Be Prepared and Avoid Wildlife Conflicts

By Debra Gibson Isaacs

As a Colorado camper, should you be afraid of running into a black bear?

Bears have been known to attack campers in Colorado, but, for the most part the black bears in Colorado are not naturally aggressive, according to Colorado Parks and Wildlife. Their normal response to any perceived danger is to run away or climb so they can often be easily scared away.

Most often campers see bears when they have not properly stored their food, including snacks. If you are camping west of Interstate 25, you can avoid problems by storing food, beverages and toiletries in air tight containers locked in your trunk. Also double bag your trash and deposit it in bear-proof containers at the campsite or lock it in your trunk or RV. Always make sure the campsite is clean with all leftovers put away and trash stowed appropriately.

If you are out for the day and think you might run into a bear on the trail, carry some pepper spray. After studying bears for nearly 50 years and pioneering much of the research done on black bears, biologist Lynn Rogers recommends Halt! pepper spray, which is one-sixth the potency of Counter Assault (a harsher brand), but Halt! comes out like a squirt gun rather than a fog. That minimizes the chances of the pepper spray blowing back on you.

“A black bear coming closer than you want is probably just curious and not a problem, but if it gets that close, teach it some manners with a little squirt in an eyeball,” Rogers says.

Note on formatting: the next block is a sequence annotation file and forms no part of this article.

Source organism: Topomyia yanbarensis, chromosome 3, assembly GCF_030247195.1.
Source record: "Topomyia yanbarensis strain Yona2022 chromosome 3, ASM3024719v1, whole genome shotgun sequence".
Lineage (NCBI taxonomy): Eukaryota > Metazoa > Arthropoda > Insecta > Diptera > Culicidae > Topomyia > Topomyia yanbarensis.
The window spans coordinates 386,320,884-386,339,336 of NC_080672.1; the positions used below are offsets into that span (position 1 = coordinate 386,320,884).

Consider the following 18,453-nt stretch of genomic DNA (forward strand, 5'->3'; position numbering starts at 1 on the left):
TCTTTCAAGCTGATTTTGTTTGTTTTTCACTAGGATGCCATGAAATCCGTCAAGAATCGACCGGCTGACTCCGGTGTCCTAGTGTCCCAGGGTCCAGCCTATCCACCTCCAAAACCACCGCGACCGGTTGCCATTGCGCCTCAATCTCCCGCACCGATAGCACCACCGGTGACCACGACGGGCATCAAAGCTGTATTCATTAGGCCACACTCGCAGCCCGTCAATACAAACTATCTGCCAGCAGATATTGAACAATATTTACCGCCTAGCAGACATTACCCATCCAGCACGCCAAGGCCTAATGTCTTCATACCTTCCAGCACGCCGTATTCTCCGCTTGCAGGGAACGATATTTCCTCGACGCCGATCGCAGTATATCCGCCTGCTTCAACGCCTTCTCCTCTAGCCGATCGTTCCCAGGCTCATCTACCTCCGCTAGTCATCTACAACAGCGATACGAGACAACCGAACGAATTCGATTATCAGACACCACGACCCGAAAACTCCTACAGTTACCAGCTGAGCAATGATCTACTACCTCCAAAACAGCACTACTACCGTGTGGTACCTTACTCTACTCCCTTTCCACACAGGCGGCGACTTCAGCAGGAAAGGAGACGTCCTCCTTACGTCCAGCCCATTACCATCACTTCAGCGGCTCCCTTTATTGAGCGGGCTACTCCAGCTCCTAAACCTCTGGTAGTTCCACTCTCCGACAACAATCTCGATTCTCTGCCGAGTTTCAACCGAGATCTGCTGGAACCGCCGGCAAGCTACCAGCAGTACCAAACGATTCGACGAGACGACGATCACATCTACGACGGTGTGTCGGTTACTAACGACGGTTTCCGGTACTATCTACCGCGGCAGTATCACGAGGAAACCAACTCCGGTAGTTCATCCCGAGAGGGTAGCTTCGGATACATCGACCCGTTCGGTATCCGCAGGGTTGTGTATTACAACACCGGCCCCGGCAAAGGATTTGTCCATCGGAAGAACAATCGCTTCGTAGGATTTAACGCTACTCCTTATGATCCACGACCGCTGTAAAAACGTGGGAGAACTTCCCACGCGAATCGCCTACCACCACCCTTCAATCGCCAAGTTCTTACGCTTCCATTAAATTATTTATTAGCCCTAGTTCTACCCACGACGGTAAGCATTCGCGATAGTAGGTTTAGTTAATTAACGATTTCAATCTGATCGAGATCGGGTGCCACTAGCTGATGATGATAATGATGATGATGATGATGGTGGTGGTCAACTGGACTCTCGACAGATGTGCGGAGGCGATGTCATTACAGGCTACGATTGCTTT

“There is only one black bear in a million that would kill someone in a predatory attack,” he says. “They come at you cautiously, wondering if they could take the food without any problem, but a little pepper spray can fix that.”

Despite being in close contact with black bears for 50 years, Rogers has never been attacked. “Even when I was holding a tiny cub I had pulled from a den and that was screaming for its mom, I did not even get touched.”

But, if they do attack, should you run from a bear?

“I hear that question frequently,” Rogers says, “and people have reacted and done everything across the board. Mostly what I hear when people talk about encountering a bear is that they ran one way and the bear ran another.”

But Colorado’s black bears aren’t the only wildlife to be concerned with while camping. Here are a few other bits of advice on other wildlife from Colorado Parks and Wildlife:
• Never feed any wildlife.
• With coyotes and mountain lions, do not run or turn your back; be as big and loud as possible.
• If a mountain lion attacks, fight back with rocks, sticks or whatever is available.
• Give any moose plenty of space and avoid any confrontation. If a moose does charge, run and get behind something solid, such as a tree, as quickly as possible.
• Don’t allow small pets to roam in red fox or coyote territory; use loud noises to scare off a fox.
• Keep a safe distance when watching wildlife in their natural surroundings; never walk up to them to get a great photograph.

Remember, when you go camping you are staying where the bears, coyotes, lions and all the other wildlife live. Be prepared and respect their home. The conflicts are usually minimal, and it’s a great opportunity to enjoy adventures in the great outdoors.